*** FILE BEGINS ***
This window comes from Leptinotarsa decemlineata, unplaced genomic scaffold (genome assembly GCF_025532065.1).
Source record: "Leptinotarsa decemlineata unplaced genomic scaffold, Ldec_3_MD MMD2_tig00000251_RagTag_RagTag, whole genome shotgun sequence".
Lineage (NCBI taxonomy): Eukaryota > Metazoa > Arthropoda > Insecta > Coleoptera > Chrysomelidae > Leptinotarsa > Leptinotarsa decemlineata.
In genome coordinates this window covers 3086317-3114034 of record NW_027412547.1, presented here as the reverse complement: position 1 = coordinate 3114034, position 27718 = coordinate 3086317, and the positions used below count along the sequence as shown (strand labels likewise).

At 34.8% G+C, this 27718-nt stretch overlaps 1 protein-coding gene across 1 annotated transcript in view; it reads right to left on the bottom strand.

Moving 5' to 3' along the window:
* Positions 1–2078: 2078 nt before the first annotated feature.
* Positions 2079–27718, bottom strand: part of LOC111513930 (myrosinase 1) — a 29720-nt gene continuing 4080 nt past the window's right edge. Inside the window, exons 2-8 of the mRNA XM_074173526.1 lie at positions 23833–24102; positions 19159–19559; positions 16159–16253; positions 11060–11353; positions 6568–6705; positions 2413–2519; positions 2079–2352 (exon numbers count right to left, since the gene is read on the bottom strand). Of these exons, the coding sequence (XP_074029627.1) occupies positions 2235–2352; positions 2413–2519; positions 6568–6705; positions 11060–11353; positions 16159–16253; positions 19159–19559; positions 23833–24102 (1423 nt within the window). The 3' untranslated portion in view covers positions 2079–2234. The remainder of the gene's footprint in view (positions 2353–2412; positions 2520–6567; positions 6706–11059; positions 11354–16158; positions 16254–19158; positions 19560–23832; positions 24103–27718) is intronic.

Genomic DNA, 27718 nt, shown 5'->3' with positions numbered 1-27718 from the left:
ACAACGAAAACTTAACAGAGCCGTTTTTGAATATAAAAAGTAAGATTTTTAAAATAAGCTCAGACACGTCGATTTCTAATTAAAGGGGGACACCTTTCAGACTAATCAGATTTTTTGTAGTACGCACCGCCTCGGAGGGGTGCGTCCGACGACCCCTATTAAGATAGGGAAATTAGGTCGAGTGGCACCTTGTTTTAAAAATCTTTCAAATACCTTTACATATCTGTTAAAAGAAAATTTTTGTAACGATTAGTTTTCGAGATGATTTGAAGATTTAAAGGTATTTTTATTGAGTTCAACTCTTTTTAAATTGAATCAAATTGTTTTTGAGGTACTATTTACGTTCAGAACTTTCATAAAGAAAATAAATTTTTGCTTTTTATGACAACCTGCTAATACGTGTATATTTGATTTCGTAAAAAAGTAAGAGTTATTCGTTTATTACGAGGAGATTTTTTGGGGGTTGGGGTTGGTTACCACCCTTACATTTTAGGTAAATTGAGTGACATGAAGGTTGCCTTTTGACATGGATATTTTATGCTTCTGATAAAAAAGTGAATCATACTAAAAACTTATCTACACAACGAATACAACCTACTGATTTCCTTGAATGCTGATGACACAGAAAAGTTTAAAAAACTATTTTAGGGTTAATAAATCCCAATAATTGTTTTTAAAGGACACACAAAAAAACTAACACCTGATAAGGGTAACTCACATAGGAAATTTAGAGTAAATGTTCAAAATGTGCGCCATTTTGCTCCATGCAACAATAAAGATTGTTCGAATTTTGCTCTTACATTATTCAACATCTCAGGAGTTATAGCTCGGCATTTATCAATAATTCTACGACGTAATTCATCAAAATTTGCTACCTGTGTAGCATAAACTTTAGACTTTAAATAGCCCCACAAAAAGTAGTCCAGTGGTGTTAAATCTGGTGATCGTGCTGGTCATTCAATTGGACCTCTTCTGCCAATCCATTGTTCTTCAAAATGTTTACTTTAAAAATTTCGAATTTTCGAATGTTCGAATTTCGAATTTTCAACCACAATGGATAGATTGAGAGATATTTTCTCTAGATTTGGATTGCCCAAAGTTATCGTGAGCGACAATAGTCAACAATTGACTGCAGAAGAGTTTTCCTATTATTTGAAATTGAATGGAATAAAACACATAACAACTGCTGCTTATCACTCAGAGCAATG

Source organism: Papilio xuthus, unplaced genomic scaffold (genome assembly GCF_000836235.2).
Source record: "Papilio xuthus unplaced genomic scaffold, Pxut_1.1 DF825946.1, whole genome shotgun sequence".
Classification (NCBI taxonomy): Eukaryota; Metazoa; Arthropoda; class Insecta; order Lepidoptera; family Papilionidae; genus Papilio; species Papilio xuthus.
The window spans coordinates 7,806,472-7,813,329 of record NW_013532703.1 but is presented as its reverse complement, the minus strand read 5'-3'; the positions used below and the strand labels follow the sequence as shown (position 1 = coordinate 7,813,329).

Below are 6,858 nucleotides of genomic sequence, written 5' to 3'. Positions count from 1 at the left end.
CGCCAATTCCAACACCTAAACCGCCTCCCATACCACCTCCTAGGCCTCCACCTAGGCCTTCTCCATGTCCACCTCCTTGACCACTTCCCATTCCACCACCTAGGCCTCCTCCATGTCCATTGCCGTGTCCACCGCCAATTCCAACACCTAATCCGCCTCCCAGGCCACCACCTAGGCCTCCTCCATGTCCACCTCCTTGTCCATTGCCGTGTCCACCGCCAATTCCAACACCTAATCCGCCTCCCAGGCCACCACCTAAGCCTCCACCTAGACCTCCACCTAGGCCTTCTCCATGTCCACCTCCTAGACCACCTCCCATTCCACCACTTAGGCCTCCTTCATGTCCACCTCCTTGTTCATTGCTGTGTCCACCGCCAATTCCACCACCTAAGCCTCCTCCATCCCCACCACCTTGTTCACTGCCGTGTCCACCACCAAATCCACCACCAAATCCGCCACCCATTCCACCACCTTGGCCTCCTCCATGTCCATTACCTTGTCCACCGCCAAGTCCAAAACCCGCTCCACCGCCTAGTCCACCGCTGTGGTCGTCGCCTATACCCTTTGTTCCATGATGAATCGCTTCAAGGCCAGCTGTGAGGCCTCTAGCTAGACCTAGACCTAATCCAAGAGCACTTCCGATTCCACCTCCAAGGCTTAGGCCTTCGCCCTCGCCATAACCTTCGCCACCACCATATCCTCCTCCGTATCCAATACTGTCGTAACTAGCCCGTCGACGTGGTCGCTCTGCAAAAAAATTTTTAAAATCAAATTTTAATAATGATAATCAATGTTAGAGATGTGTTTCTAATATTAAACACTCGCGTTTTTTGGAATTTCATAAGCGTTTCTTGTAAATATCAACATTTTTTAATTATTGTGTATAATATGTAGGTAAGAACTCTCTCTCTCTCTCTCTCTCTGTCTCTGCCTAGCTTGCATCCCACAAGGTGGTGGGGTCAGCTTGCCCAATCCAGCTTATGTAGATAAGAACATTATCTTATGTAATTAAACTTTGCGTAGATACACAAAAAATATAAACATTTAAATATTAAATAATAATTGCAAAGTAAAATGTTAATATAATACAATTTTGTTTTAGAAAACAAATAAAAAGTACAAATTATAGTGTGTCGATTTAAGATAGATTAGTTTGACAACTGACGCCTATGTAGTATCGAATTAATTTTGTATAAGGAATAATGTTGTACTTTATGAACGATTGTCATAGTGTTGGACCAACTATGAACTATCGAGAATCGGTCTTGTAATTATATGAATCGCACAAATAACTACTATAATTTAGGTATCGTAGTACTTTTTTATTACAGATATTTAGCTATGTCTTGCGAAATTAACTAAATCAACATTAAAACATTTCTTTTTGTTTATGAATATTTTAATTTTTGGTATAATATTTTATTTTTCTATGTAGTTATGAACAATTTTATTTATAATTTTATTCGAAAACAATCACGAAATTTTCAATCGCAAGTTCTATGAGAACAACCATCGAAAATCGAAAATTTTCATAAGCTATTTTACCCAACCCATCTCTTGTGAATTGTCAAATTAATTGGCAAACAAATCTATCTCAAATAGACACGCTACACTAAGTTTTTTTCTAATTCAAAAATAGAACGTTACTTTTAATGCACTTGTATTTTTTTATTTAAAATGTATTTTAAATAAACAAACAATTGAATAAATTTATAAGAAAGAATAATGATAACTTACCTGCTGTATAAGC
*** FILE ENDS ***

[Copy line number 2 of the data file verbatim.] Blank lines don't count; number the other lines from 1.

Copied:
Source record: "Leptinotarsa decemlineata unplaced genomic scaffold, Ldec_3_MD MMD2_tig00000251_RagTag_RagTag, whole genome shotgun sequence".